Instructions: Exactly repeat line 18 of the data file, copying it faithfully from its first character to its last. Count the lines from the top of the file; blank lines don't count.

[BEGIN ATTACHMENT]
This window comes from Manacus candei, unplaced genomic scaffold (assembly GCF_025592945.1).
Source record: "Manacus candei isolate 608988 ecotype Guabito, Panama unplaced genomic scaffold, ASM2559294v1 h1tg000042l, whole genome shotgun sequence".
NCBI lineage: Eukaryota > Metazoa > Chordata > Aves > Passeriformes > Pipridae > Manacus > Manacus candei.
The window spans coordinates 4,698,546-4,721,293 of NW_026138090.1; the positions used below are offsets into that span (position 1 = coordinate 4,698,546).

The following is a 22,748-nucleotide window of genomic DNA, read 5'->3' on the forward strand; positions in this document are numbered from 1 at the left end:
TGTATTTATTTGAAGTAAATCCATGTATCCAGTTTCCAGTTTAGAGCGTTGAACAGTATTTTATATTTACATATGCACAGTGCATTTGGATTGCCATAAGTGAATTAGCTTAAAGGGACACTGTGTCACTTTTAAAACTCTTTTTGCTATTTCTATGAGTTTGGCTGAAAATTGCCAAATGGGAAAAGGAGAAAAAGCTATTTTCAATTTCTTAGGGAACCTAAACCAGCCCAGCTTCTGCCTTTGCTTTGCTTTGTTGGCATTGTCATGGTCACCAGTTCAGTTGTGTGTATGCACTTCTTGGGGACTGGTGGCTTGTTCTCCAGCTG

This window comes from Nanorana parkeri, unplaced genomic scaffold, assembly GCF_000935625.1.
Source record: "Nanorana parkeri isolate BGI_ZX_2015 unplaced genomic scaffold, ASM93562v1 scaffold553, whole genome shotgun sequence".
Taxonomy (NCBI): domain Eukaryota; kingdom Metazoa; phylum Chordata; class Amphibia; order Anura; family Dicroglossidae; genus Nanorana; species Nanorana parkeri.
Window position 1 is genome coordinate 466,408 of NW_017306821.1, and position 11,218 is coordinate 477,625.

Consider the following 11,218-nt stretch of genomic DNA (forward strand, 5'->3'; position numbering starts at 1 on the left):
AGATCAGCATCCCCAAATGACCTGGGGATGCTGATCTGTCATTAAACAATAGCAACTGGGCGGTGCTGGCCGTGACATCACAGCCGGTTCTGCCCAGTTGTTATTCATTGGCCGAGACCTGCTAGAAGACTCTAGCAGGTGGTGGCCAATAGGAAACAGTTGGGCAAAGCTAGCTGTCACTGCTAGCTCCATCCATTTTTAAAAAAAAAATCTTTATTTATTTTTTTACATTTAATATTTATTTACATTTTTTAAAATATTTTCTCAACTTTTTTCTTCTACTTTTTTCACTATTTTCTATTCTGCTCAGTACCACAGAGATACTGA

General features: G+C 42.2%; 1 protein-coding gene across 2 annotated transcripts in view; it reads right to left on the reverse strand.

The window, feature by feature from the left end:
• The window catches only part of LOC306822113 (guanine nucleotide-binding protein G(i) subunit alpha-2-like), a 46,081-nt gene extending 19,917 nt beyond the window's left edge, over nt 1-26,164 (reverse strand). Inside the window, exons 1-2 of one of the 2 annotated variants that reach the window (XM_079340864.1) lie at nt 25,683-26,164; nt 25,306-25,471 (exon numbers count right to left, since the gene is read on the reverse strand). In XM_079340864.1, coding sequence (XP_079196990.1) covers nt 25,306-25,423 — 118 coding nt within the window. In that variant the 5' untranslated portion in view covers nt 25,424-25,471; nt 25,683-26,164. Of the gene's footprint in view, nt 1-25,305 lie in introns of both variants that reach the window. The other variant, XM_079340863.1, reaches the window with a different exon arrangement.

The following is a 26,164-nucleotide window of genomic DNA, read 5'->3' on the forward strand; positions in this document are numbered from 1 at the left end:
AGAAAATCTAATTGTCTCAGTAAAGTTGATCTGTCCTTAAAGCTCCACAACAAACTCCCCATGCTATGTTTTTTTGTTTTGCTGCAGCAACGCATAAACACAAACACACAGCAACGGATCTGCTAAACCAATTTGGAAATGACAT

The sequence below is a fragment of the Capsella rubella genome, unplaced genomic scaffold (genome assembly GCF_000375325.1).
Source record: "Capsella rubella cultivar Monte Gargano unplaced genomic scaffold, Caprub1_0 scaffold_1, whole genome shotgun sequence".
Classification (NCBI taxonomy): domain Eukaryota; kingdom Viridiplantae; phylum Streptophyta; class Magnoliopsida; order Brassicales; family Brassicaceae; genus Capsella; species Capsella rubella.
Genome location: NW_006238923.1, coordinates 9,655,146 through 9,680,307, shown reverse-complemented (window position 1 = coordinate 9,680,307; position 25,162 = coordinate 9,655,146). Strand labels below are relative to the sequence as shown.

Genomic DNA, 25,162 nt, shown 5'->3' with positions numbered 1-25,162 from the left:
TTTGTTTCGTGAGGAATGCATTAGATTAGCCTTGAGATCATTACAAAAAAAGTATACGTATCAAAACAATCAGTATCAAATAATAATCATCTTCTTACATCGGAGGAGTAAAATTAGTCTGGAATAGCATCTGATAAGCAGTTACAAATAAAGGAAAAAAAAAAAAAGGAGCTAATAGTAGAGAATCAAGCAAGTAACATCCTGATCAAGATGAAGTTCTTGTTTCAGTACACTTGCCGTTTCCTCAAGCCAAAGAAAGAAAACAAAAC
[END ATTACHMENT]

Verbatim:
The sequence below is a fragment of the Capsella rubella genome, unplaced genomic scaffold (genome assembly GCF_000375325.1).